LMPD :: Louisville Metro Police Department

Dallas police chief finalists differ on how to count crime


Louisville Metro Police Chief Robert White said he believes in strict adherence to the UCR guidelines. "We have to go by the rules of UCR," he said. "We go by the letter of the definition."


The first word from Dallas Police Chief David Kunkle that he planned to retire this month came amid a Dallas Morning News investigation last year that questioned whether his department undercounts the crimes.

For the most part, Kunkle stands by his statistical bookkeeping, and City Manager Mary Suhm stands by him. But the next chief will have to decide how the department collects statistics going forward.

Asked about crime counting, the three out-of-town finalists for the job expressed viewpoints that differ substantially from Kunkle's, while the three internal candidates' largely mirrored the position of their chief, who plans to retire at month's end.

The News asked each of the candidates if a department should follow federal guidelines when classifying crimes for reporting to the federal Uniform Crime Reporting program. For years, Kunkle said the department needed to follow the UCR guidelines closely, and he gave that as his rationale for making many changes in how the department collects crime statistics.

But after The News' stories showed that the department deviates from the UCR guidelines, Kunkle said those guidelines should be treated more as suggestions than as rules.

The three external candidates for chief resemble the old Kunkle much more than the new Kunkle.

Louisville Metro Police Chief Robert White said he believes in strict adherence to the UCR guidelines. "We have to go by the rules of UCR," he said. "We go by the letter of the definition."

Rob Davis, chief in San Jose, Calif., agreed. "I believe it is important to follow the guidelines so we can have a true benchmark of how we are doing when compared to other cities," he said in an e-mail, "which then allows us to compare and contrast our policies and procedures with others to see if we can learn from 'best practices'.

Austin's police chief, Art Acevedo, said his department follows the guidelines, though his view differs from Davis'.

"We use the UCR guidelines here," Acevedo said. "With that said, I'm not going to sit there and criticize Kunkle, because I really don't think the people in Dallas really care about how we stack up against the rest of the country."

What's more important, Acevedo said, is that the city use consistent methods from year to year so trends can be seen.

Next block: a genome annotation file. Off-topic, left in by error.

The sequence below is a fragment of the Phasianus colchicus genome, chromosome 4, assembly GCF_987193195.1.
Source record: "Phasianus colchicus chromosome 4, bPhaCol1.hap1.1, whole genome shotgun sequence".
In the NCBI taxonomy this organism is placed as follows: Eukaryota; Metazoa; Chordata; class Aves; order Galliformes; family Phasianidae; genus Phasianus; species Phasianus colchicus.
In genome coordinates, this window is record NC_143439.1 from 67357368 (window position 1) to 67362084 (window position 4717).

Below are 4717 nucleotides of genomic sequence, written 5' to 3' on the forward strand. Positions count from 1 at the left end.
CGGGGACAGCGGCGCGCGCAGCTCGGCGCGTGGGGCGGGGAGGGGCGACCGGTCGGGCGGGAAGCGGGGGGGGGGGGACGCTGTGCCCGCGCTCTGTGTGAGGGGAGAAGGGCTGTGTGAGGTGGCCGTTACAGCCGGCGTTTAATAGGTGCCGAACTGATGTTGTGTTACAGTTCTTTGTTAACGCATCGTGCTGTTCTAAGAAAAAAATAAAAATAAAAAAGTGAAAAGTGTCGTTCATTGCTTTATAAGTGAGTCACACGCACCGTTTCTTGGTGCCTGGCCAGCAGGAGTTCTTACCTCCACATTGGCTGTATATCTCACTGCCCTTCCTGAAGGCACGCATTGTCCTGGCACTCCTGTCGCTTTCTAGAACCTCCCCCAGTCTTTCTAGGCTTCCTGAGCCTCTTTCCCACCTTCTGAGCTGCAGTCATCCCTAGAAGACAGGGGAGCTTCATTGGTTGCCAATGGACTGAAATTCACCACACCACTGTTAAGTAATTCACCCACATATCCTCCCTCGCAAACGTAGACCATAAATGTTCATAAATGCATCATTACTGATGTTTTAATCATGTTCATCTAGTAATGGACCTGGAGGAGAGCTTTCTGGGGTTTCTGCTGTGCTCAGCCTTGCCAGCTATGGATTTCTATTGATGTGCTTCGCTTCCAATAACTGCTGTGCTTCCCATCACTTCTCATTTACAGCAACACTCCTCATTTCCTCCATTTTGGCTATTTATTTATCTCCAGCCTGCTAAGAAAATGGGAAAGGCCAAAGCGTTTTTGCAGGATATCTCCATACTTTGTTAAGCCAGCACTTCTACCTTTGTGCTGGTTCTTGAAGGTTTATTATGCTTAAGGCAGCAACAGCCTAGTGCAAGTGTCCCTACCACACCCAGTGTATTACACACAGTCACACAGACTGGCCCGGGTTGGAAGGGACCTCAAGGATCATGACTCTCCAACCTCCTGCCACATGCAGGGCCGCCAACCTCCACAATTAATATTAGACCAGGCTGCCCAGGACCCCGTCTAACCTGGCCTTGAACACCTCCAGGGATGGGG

In truth, Dallas officials care very much how the city stacks up against the rest of the country. For years, Dallas held the distinction of having the highest crime rate among U.S. cities with more than 1 million people. Last year, Dallas fell to the No. 2 spot. And the City Council has made it a primary goal to get out of the top five by next year.

The list is compiled by the FBI and depends on numbers provided by local police departments. The UCR guidelines dictate how departments throughout the nation should classify crimes to arrive at their numbers. The idea is to have a standardized, nationwide classification system independent of varying state penal codes.

The federal government uses the data to figure how much grant money local police receive. Had Dallas not participated in the UCR program in recent years, the city would not have been eligible for about $7 million allocated as part of last year's federal stimulus package.

Criminologists, city managers and others also rely on the data. Acknowledging the system's shortcomings, the FBI discourages comparing one place to another based on raw statistics. But many people do.

The three internal candidates for police chief each said the guidelines should be followed, but they advocated a more flexible approach - much as Kunkle does.

"If the department is going to participate in UCR, then yeah, as closely as possible, follow the UCR guidelines," Assistant Chief Floyd Simpson said. "However, that's not to mean that those guidelines cannot be interpreted in a manner that the chief of that department sees fit."

Assistant Chief Daniel Garcia similarly allowed for flexibility. He has asserted, as Kunkle does, that a "guideline" is a very different animal than a "rule."

"They're called guidelines for a reason; they're not rules," Garcia said in January. "If the UCR was that adamant about it, they would call them rules."

"I recognize the fact that they are guidelines," Garcia said last month. "I believe we should try to follow them as closely as possible. But I firmly believe that our officers are the first leg of an investigation and they have a responsibility to determine whether an offense took place or not, and that determination is based on facts."

Of all the candidates, First Assistant Chief David Brown, Kunkle's second in command, takes a stance that perhaps most closely mirrors that of his boss. In 2007, Brown directly supervised the lieutenant who made key changes in how the department collects aggravated-assault statistics. The changes, which deviate from UCR guidelines, significantly lowered the city's violent crime numbers.

Brown said while although the department may not always follow UCR guidelines, neither do police in other cities. He said The News' findings unfairly single out Dallas police, while it's the UCR system that needs fixing.

"I challenge you to pull the same category of reports from other major cities for the same week you pulled ours," he said in an e-mail.

Suhm was noncommittal about how the candidates' views on crime reporting might play into her choice of a new chief.

"There are lots of processes and procedures that one leader puts into place and another leader examines as they come in, and I suspect that might be something that I would hear from them that they would examine," Suhm said. "But there are lots of processes like that."